Celebrating 10 years of “a city full of design”, Vienna Design Week’s main venue was the neoclassical former cabinet making workshop, the Bothe & Ehrmann Exhibition Halls, once responsible for producing furniture for the Austrian monarchy. For ten days in October, it was instead filled with contemporary design and challenging ideas. And across the city, anywhere that you spotted the white chair above, was more design to explore.
The star of the show was Prologue, a collaboration between Fredrikson Stallard and Swarovski comprising 8,000 topaz-colored Swarovski crystal droplets, which were indivually strung into place by hand. “Created to mimic the shimmering sun, its circular form is both a powerful representation of new beginnings and an abstract symbol of life and rebirth,” said a statement from Swarovski.
The same 10 designers who participated in a similar exhibition at the first Vienna Design Week were invited into the Hofmobiliendepot (Imperial Furniture Collection) and invited to create responses to their chosen piece within the collection, under the title Viribus Unitis (Join Forces – the motto of Emperor Franz Joseph) to present the exhibition RE-DESIGN10. The response above is by Patrick Rampelotto.
In ‘City Shades: Vienna, Moscow, New York,’ Prague-based artist Maxim Velčovsky has created each city’s skyline from parts of chandeliers and tumblers by Viennese crystal manufacturer Lobmeyr in silhouette, using the principles of shadow theatre.
Feinedinge’s Raw collection is made from each month’s waste clay, meaning that the color is never the same twice, ranging from delicate rose tint, through blue-grey, grey-green to dark earthy shades. It is glazed on the inside only and completely dishwasher safe.
MAG DES DING (Love This Thing) was an exhibition by 12 female University of Applied Arts graduates (who share the title MAG DES IND), in which they each created an object inspired by something from another female industrial designer. Petite Vanité is a refillable, customizable product suite designed by Jessica Covi for Unilever to reflect women’s unique morning rituals. It was inspired by Marianne Brandt’s 1924 cigarette holder – an exercise in simplifying form.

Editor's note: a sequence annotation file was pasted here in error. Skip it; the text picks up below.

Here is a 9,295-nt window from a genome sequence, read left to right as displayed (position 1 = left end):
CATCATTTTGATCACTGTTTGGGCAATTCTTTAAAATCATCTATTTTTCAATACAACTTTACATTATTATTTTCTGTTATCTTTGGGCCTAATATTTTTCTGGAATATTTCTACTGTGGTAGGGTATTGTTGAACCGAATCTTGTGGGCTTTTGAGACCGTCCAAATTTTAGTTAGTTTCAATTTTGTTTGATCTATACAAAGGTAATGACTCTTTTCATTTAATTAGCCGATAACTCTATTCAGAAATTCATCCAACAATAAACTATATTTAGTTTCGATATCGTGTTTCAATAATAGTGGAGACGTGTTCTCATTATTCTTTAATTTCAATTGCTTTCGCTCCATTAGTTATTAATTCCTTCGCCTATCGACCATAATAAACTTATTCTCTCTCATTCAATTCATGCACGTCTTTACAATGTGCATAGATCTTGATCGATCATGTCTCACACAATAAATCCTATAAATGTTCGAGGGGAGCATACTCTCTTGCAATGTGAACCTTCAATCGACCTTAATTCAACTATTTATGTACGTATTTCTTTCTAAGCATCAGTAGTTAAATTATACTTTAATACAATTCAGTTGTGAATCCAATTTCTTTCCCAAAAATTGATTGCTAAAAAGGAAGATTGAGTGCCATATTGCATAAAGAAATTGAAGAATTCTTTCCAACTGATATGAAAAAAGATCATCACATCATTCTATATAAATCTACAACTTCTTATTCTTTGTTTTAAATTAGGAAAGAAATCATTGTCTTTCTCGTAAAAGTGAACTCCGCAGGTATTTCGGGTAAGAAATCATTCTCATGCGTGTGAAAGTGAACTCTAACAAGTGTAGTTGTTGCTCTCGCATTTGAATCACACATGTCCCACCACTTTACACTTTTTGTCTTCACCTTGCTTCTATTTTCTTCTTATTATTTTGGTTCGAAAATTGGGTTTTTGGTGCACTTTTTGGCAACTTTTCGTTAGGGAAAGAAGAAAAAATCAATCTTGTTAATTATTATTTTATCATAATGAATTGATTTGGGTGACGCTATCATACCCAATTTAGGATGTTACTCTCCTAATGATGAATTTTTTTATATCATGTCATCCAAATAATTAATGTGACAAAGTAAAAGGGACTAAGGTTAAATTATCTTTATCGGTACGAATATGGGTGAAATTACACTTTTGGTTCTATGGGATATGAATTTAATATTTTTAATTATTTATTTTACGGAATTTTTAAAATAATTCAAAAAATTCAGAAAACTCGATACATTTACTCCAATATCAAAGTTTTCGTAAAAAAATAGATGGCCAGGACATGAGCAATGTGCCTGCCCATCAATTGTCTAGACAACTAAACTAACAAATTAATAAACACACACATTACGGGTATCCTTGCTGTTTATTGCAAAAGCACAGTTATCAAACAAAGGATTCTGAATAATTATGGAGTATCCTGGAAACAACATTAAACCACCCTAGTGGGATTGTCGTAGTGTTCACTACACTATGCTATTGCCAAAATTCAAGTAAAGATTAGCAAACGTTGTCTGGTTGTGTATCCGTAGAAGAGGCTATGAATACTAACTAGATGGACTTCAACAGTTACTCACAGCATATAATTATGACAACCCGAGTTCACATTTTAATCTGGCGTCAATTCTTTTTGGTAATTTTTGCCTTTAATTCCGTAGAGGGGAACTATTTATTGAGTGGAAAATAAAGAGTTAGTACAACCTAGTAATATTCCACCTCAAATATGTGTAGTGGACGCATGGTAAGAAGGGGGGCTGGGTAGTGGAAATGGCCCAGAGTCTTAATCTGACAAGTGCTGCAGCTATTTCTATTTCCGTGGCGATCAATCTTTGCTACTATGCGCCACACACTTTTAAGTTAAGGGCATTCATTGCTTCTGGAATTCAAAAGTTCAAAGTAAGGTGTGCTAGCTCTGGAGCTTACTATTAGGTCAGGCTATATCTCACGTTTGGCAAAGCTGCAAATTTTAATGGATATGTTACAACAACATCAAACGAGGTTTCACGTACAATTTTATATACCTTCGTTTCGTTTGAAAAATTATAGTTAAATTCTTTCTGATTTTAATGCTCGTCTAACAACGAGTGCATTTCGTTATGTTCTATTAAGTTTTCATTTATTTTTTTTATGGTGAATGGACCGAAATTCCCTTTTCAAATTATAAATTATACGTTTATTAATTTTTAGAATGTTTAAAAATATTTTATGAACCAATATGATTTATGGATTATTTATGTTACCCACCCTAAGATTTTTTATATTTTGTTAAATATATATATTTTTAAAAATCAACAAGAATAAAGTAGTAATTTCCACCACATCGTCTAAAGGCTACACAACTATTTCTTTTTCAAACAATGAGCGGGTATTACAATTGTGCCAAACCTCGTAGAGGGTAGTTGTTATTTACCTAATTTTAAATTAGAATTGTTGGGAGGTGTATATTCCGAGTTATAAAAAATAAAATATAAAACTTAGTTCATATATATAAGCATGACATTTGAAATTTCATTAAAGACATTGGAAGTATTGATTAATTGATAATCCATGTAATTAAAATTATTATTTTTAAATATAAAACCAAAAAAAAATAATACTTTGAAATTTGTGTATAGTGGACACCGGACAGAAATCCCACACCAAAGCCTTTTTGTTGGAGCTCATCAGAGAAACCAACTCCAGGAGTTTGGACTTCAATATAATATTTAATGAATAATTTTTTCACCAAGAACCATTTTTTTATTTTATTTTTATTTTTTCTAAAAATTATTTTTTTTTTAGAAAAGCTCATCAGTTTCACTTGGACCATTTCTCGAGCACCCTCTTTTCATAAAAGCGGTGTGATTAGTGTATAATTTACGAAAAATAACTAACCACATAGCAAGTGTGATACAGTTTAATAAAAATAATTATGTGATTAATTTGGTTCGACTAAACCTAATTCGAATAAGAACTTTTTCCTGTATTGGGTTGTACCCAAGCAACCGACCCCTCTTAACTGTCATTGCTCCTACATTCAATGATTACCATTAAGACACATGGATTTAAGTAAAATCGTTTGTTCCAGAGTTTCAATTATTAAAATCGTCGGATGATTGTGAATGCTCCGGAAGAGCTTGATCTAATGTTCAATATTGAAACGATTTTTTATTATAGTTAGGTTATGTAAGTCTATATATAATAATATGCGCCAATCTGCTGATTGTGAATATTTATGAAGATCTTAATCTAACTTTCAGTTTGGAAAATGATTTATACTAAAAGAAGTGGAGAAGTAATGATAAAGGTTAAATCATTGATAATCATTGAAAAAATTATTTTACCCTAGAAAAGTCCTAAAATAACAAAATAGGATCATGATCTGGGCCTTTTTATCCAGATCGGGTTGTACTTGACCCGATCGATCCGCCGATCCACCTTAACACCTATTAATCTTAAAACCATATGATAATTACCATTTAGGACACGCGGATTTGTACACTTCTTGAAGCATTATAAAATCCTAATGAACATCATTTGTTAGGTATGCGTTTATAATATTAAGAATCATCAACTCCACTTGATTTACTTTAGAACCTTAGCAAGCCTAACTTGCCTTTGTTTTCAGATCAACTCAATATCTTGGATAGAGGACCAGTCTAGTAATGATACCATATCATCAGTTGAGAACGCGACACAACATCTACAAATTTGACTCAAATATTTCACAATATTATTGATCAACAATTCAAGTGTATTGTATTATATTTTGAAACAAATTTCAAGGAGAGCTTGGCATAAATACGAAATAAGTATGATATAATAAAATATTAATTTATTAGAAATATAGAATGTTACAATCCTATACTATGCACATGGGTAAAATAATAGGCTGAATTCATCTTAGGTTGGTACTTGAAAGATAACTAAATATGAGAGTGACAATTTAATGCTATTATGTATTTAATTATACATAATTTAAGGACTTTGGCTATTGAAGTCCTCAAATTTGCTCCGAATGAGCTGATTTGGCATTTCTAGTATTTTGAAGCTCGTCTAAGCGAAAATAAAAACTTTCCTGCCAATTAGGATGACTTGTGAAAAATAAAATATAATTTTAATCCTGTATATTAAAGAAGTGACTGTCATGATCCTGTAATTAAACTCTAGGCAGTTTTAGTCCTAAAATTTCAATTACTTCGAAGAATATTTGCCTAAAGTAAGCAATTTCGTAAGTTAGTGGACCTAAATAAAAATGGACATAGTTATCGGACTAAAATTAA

Japanese knotweed is an invasive species in Slovenia. This project, by Ljubljana-based collective Re-generacija, seeks to find alternative uses for the waste bio-material produced by its clearance. Two tons of dry Japanese knotwood stems were converted into 400kg of paper, which was turned into products from notebooks and bags to paper filled with seeds, designed to decompose when they grew.
For a few days during Vienna Design Week, the workplace of upcoming tile manufacturer Karak became an open co-working space. Visitors were invited to cover the studio’s white tiles one after the other with hand-drawn motifs, joining the quest for new geometric forms.
Morag Myerscough created a site specific installation using her trademark colorful approach to typography for the Vienna Design Week venue, entitled Planet, People, Place, intended to give a sense of scale and perspective to the place in which visitors found themselves when viewing the work.
Finally Mischer’Traxler’s Slow comprised a pendulum swinging over a multi-layered surface made of custom-designed MDF containing paper pulp, sawdust, glue and a series of different pigments. As the pendulum wore away the surface, it revealed the different colors of the layers below, creating a decorative element within what was to become the tabletop of ‘Isochrone’ – the finished product.